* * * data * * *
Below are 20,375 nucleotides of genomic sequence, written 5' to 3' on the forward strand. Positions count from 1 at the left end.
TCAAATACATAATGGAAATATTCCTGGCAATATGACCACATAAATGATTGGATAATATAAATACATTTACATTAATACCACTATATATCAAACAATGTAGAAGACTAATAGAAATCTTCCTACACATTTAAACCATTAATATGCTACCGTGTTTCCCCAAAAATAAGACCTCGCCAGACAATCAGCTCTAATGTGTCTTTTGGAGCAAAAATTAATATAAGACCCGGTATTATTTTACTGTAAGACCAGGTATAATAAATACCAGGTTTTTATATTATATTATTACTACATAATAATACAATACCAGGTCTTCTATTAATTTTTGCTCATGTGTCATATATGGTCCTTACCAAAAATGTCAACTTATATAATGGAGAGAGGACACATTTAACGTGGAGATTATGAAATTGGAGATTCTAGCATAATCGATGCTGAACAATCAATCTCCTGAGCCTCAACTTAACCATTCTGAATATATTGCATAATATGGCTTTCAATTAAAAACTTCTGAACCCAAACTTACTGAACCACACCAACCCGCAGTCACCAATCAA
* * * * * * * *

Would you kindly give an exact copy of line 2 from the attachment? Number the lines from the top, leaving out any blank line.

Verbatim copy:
TCAAATACATAATGGAAATATTCCTGGCAATATGACCACATAAATGATTGGATAATATAAATACATTTACATTAATACCACTATATATCAAACAATGTAGAAGACTAATAGAAATCTTCCTACACATTTAAACCATTAATATGCTACCGTGTTTCCCCAAAAATAAGACCTCGCCAGACAATCAGCTCTAATGTGTCTTTTGGAGCAAAAATTAATATAAGACCCGGTATTATTTTACTGTAAGACCAGGTATAATAAATACCAGGTTTTTATATTATATTATTACTACATAATAATACAATACCAGGTCTTCTATTAATTTTTGCTCATGTGTCATATATGGTCCTTACCAAAAATGTCAACTTATATAATGGAGAGAGGACACATTTAACGTGGAGATTATGAAATTGGAGATTCTAGCATAATCGATGCTGAACAATCAATCTCCTGAGCCTCAACTTAACCATTCTGAATATATTGCATAATATGGCTTTCAATTAAAAACTTCTGAACCCAAACTTACTGAACCACACCAACCCGCAGTCACCAATCAA